8 x 1km is not a speed session. Neither for that matter is 10 x 400m. The reality is most distance runners don’t do any real speed work at all.

Sure these are hard sessions. Depending on the speed you run them and the recovery you take they can develop your ability to run at a specific race pace, or your ability to manage a rapid increase in fatigue or build your heart and lungs. But these are not sessions which develop speed.

In my early years as a coach David Chalfen (coach at Serpentine) drew my attention to Renato Canova and some of the elements he includes in his approach that differ from the traditional blend of threshold, intervals, hills and race pace running I was including in my club sessions at the time.

This led me seeing how these concepts were applied by other coaches – Brad Hudson, Percy Cerutty, Steve Vernon, Lydiard, Steve Magness and Nic Bideau amongst others. I saw Haile Gebrselassie doing 100m sprints in marathon training. One of the key things that popped out was how much more of a role of pure speed played in some of their training than I saw in the plans of many athletes, but why? What was it adding?

Running beyond energetics

As distance runners we can tend to put too much focus on an overly simplistic view of the ‘energetics’ of training. That is to say we consider what energy system we are predominately using in a given session and consider how specific that is to the goal race we are training for.

Most runners are familiar with the terms aerobic and anaerobic. We even consider this in terms of ‘systems’ – aerobic system, lactic system, creatine-phosphate (ATP-CP). We think if we train for the right amount of time in the right ‘zone’ we accrue the benefits of ‘training that system’.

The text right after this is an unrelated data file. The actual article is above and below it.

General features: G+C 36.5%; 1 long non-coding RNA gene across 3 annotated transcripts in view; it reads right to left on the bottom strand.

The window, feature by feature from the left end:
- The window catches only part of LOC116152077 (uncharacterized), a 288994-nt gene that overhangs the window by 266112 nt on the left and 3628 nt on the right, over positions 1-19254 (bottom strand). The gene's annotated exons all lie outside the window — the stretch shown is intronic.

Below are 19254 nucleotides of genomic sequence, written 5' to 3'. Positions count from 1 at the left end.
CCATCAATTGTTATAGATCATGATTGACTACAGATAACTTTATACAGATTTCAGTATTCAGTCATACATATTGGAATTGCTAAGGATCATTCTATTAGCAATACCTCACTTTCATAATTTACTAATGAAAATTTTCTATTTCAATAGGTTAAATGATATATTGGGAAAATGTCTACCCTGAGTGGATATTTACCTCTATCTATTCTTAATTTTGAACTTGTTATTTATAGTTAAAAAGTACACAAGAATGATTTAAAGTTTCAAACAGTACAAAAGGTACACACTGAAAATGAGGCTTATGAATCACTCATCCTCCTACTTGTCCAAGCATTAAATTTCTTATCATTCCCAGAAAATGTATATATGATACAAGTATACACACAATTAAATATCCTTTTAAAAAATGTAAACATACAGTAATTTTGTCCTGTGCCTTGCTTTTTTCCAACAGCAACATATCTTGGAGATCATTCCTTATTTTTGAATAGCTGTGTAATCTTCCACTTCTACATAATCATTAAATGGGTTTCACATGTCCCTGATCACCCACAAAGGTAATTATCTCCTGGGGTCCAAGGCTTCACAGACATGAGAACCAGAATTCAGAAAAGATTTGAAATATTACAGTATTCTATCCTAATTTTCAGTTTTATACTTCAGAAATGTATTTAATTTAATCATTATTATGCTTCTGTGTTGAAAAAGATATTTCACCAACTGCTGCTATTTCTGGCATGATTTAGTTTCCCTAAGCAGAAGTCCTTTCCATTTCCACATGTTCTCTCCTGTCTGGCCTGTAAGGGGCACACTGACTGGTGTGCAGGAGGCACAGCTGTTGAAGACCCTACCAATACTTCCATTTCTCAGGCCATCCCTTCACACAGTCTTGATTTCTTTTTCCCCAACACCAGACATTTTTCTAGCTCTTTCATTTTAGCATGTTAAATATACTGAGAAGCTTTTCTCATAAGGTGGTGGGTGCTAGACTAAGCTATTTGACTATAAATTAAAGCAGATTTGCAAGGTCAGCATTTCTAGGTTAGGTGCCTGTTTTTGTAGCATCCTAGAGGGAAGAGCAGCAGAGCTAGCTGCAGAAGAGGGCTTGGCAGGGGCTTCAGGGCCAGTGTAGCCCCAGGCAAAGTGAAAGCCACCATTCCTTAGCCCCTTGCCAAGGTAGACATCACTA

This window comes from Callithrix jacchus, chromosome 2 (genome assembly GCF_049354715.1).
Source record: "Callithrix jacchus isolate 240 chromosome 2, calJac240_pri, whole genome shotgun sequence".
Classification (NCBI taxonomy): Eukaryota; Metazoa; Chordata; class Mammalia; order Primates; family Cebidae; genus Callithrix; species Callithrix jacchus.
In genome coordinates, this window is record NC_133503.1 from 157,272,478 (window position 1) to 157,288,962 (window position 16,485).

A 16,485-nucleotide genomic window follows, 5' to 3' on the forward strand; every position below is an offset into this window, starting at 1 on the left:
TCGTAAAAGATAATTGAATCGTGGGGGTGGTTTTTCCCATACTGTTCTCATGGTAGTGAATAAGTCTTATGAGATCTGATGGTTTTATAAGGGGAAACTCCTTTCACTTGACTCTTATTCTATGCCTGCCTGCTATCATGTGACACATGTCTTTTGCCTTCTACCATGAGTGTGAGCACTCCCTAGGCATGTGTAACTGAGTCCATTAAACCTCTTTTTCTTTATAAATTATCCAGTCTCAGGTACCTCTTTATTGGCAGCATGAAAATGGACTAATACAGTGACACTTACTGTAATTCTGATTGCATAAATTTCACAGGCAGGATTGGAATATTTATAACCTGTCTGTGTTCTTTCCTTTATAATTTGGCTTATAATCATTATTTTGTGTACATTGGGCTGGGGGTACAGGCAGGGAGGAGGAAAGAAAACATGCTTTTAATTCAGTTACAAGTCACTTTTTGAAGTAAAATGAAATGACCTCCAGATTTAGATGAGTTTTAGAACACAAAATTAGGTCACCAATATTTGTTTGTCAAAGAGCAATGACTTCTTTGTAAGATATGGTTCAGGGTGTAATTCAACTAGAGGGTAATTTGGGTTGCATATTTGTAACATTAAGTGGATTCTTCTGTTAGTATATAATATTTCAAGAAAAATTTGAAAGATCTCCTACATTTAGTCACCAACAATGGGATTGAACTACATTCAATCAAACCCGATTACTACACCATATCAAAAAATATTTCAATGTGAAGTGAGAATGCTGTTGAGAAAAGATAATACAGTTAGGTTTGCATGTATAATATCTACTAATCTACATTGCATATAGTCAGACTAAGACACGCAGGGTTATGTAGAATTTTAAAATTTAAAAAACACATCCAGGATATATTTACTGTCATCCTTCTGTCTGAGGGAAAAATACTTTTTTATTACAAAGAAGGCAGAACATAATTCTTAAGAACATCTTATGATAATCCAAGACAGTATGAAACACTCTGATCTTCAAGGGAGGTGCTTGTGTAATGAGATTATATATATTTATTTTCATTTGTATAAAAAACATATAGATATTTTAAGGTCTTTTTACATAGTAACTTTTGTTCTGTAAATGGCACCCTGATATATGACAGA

This is overly simplistic firstly because our body does not switch between energy systems in an ‘on-off’ fashion once we reach a given heart rate. In fact we are working all these energy systems regardless of the run we are doing to a greater or lesser degree. The first few metres of a 5km race for example will rely heavily on your CP system. The increases in capillary and mitochondria density from easy running can, for example, see improvements in lactate threshold. That’s all before we consider whether there is value in viewing training and adaptation in purely in these biophysical terms in the first place.

Muscles and neural training

The purely ‘energetic’ concept of training is also simplistic because endurance performance isn’t solely governed by your cardio-pulmonary and adrenal systems. Your muscles’ ability to generate force and your neuromuscular system’s ability to do so quickly should also be considered.

If we are going to work ‘speed endurance’ and include training to extend our speed for longer distances (ultimately how you’ll achieve your next PB) where does this speed actually come from, how do we develop it?

The role of sprinting for distance runners

Maximal speed is different to the ‘quite fast’ running most distance runners are used to. In essence you need to be at or close to maximum sprinting speed (400m pace and upwards).